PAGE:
# Converting goals to constraintsΒΆ

The way goals are converted into constraints depends on the type of goal. Details on the type of goals can be found in Goals.

Minimization goals

Suppose we have a minimization goal of the form

$\text{minimize } f(x)$

for the current priority, and we find a solution $$x^*$$. For the next priority, this goal is converted into a constraint of the form

$\text{subject to } f(x) \leq f(x^*).$

Target goals

Suppose we have a target goal of the form

$\begin{split}\text{minimize } & \epsilon^r, \\ \text{subject to } & g_{low}(\epsilon) \leq g(x) \leq g_{up}(\epsilon), \\ \text{and } & 0 \leq \epsilon \leq 1,\end{split}$

for the current priority, and we find a solution $$x^*$$ and $$\epsilon^*$$. For the next priority, this target goal is converted into either a hard constraint or a soft constraint.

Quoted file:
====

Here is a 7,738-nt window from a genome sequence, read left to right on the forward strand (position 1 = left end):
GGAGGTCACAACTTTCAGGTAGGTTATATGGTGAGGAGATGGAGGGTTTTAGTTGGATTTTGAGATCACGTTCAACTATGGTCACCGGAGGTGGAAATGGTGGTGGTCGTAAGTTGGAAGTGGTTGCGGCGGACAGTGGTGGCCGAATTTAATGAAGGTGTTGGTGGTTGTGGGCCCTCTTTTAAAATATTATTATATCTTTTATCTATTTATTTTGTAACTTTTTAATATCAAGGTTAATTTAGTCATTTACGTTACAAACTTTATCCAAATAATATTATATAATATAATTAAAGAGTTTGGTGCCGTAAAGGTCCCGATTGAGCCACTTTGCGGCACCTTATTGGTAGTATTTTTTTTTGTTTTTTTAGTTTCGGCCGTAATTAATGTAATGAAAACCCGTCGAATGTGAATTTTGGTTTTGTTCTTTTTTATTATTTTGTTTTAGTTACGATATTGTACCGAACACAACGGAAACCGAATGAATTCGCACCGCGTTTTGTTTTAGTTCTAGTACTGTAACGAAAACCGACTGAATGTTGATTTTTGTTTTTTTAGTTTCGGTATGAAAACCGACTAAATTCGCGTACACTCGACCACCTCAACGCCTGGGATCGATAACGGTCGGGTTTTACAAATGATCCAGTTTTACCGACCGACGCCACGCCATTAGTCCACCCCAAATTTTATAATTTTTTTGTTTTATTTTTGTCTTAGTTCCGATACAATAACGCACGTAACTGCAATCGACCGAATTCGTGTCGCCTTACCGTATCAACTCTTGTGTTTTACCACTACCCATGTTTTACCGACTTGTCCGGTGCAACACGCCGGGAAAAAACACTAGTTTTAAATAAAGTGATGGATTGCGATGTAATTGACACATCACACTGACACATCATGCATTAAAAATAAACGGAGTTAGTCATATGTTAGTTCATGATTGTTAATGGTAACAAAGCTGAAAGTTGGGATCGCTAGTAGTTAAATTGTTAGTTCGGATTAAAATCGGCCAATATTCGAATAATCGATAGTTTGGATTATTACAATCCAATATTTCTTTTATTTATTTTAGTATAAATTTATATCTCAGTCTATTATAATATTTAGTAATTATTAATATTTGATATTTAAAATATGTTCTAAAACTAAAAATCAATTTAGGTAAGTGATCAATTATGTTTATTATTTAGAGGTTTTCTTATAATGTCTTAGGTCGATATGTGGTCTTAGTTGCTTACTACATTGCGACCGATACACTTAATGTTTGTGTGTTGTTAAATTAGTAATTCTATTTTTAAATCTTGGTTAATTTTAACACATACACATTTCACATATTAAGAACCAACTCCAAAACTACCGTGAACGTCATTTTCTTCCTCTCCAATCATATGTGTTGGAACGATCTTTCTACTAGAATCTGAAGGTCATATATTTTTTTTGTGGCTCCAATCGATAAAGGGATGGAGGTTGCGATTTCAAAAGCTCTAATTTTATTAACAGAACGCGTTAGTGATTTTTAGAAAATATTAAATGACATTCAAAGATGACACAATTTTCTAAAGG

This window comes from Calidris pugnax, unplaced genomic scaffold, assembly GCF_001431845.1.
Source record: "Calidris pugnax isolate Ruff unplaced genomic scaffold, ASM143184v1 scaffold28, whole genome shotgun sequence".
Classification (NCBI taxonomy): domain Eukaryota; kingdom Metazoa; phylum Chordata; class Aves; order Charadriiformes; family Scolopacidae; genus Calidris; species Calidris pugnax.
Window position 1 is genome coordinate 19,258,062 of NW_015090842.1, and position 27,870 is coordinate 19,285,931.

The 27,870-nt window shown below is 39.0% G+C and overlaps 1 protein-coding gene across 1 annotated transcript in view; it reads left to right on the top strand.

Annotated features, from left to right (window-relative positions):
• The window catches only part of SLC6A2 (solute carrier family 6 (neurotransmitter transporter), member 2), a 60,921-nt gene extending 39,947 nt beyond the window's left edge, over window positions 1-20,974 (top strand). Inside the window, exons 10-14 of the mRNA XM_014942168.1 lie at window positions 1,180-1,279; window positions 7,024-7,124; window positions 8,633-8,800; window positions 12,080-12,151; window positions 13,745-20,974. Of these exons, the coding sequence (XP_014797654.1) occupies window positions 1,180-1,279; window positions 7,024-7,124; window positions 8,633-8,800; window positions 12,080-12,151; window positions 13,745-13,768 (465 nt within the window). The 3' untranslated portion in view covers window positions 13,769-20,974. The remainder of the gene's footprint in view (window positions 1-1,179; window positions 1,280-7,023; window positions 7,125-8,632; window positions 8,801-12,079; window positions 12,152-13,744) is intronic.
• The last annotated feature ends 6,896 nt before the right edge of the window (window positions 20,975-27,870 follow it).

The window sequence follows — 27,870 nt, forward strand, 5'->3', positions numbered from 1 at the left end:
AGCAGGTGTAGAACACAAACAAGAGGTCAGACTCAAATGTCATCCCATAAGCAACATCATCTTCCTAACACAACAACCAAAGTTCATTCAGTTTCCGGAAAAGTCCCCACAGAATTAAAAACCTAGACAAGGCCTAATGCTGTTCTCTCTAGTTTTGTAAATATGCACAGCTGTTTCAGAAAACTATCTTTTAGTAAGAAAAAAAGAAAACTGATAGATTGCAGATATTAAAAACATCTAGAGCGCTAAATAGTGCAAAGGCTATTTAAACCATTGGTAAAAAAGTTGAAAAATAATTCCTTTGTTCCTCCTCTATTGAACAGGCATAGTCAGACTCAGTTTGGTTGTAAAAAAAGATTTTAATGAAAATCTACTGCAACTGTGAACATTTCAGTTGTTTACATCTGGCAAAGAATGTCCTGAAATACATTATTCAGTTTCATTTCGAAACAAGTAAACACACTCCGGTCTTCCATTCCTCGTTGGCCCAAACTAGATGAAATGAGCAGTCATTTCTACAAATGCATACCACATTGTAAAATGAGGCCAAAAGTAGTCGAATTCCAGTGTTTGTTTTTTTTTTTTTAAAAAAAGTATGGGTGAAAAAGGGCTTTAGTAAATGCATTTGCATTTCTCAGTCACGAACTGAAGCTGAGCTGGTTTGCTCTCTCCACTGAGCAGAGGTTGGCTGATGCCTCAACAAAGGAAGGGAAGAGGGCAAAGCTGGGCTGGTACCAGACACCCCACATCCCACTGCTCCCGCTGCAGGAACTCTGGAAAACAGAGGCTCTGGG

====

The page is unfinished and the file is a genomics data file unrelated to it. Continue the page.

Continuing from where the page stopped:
Converting to a hard constraint (default)

When converting a target goal into a hard constraint, the target goal is converted into the followingng constraint.

$\text{subject to } g_{low}(\epsilon^*) \leq g(x) \leq g_{up}(\epsilon^*).$

Converting to a soft constraint

When converting a target goal into a soft constraint, the target goal is replaced by the following constraints.

$\begin{split}\text{subject to } & \epsilon^r \leq (\epsilon^*)^r, \\ \text{and } & g_{low}(\epsilon) \leq g(x) \leq g_{up}(\epsilon), \\ \text{and } & 0 \leq \epsilon \leq 1.\end{split}$

In other words, we keep the epsilon variables and original constraints, but only replace the epsilon minimisation goal by the constraint $$\epsilon^r \leq (\epsilon^*)^r$$.